View Full Version : Reds.com article on Dummy Hoy

08-11-2008, 02:24 PM
Reds underdog gets his due
Film documents unlikely success of Dummy Hoy
By Doug Miller / MLB.com

It's a good bet that fans of the Cincinnati Reds know who Dummy Hoy is. And if David Risotto gets his wish, fans in Cooperstown, N.Y., soon will, too.

Born William Ellsworth Hoy in 1862, the man from Houcktown, Ohio, became a baseball star against all odds.

Not only did he play 14 big-league seasons and amass over 2,000 hits and 1,400 runs, plus 594 stolen bases, a .287 lifetime batting average and a career on-base percentage of .386, but he hit the first grand slam in the American League. He's also credited with introducing the hand signals that you can see every day in Major League parks across America.

And now he has been immortalized on film in writer and director Risotto's documentary, "Dummy Hoy: A Deaf Hero," which the filmmaker hopes will eventually help Hoy get inducted to the National Baseball Hall of Fame.

The movie has been a long time coming for Risotto, who got the idea about 10 years ago when a deaf friend approached him with the story.

"He wasn't only deaf, he was short," Risotto says. "He was only 5-foot-4 or 5-foot-5. And people didn't want to give him the chance, but he persevered. He kept going to tryouts and eventually he made it."

Risotto says Columbus, Ohio-based researcher Steve Sandy, who was instrumental in getting Hoy inducted into the Cincinnati Reds Hall of Fame -- Hoy played for the Reds from 1894-1897 and in 1902 -- came in with years of research on Hoy, making the project a fascinating discovery.

"He played outfield, but he couldn't react to fly balls by the crack of the bat," Risotto says. "He had to go by body language, and he turned into an excellent outfielder. He played center field, and in one game he threw out three runners."

Still, it was a tough go for a deaf player in the late 1800s.

"A lot of people made fun of him," Risotto says. "But he was determined to improve as a player, and that's what got him in the Major Leagues. He just worked harder than everyone else.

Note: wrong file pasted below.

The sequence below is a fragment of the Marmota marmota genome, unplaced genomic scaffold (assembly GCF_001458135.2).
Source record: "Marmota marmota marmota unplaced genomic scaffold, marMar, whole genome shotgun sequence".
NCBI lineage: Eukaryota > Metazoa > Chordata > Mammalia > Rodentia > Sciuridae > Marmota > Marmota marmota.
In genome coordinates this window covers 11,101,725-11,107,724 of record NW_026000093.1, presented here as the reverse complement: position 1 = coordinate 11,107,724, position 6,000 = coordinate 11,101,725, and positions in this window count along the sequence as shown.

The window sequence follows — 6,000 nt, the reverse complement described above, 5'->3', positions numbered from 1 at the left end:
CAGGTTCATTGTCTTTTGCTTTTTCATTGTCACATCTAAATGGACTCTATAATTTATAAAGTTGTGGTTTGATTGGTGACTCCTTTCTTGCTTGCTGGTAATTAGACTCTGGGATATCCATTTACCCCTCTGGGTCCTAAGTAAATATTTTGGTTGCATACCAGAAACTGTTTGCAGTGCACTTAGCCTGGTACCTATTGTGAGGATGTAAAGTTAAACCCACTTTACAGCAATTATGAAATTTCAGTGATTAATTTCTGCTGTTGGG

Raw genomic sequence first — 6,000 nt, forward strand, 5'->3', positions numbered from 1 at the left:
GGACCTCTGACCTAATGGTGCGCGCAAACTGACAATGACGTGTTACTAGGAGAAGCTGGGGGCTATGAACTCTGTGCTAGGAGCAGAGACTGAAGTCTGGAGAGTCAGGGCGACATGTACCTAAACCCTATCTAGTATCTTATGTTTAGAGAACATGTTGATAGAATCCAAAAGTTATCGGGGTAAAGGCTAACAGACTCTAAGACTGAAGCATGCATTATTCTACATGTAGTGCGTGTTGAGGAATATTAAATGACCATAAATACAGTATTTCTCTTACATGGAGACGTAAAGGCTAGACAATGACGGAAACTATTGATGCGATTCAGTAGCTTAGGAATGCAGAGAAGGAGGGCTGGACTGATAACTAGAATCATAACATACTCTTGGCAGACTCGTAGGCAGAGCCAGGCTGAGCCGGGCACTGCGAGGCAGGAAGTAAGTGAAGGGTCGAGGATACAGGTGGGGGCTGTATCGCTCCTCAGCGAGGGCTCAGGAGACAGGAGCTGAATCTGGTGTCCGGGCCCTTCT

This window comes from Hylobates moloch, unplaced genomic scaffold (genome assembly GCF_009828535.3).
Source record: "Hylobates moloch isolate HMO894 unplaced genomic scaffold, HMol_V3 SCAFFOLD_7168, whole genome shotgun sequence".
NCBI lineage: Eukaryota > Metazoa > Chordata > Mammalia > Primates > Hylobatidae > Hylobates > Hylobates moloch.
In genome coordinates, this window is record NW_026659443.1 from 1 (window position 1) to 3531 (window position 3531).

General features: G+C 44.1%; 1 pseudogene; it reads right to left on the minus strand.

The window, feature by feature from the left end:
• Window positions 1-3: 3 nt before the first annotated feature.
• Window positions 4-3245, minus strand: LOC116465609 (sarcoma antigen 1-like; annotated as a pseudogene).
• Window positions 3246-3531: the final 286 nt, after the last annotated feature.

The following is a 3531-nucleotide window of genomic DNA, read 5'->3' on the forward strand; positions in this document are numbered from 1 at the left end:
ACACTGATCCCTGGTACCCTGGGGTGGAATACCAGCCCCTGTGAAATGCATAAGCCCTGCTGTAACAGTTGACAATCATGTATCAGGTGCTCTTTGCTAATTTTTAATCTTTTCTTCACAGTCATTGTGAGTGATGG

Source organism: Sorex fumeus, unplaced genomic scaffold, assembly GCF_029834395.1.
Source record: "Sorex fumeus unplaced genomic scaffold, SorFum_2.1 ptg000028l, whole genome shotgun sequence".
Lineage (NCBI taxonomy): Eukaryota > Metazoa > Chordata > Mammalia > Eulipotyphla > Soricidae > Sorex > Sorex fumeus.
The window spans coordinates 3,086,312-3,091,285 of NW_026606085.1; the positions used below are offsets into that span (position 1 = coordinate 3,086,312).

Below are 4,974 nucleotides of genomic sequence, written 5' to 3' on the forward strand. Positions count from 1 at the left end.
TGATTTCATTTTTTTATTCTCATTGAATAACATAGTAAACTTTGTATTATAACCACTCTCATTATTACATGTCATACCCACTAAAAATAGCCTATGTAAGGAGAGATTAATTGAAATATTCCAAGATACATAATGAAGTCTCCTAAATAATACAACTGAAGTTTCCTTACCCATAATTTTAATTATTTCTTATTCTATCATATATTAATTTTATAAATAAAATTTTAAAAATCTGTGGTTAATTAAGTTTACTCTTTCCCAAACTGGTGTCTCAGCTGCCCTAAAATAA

"To overcome deafness and be accepted in the hearing community in the 1800s was a big thing back then. Deaf people were looked down upon. Still today, deaf people are not looked upon very favorably. If you're blind or in a wheelchair, you get special aid. There's not a lot of aid for deaf people today."

Risotto says he hopes this film raises awareness not only of Hoy's accomplishments but of the struggle deaf people go through every day.

"It's an underdog story, like a Rocky Balboa," Risotto says. "Everybody thinks he's a loser and he shows them he's not. Back in the day deaf people were considered 'deaf and dumb.' They were laughed at. Nobody wanted anything to do with people like that. It was a struggle for him to overcome, but he did it."

And now Risotto has done it, making a movie that shows the world about Hoy.

He says the Reds have been "100 percent behind the efforts of him getting into the National Baseball Hall of Fame," and the DVD is for sale in the Cincinnati Hall of Fame museum. He also intends to turn the story into a feature film.

Meanwhile, the DVD's re-enactment scenes feature actors Ryan Lane, who played Dummy Hoy, and Deanne Bray, who played Hoy's wife. Bray is known from a series on Cox-TV called "Sue Thomas, F.B. Eye."

Lane was so good that the director of the popular network show "Cold Case" hired him for an episode after seeing him in the Hoy film.

Risotto says being a huge baseball fan -- he was born in New York and roots for the Yankees -- made the Hoy project a labor of love. Now he hopes fans respond and send letters to the Hall of Fame to push for Hoy's induction.

While talking about Hoy, Risotto says he's often reminded of a special moment at the end of the pioneer's life.

"It was 1961, and Dummy Hoy, 99 years old, threw out the ceremonial first pitch of Game 3 of the World Series between the Reds and the Yankees. He was the oldest living Major League Baseball player at the time. One of his dreams was to live to 100, but he came up a little short. He passed away that December."

Maybe Risotto's film will help Hoy and his fans pursue a Hall of Fame dream and not come up short.


08-11-2008, 02:42 PM
Very good article.
Hoy might not have put up sexy Hall-of-Fame articles, but as a pioneer, I think there should be little doubt.

08-18-2008, 09:22 AM
Thanks for posting this. This is a fine article and hope I can catch the film someday. He had to overcome a lot and even more so back then. People weren't as symapthetic to disabilities or as PC then,just look at his nickname. He does deserve some type of recognition in Cooperstown and I hope he gets it.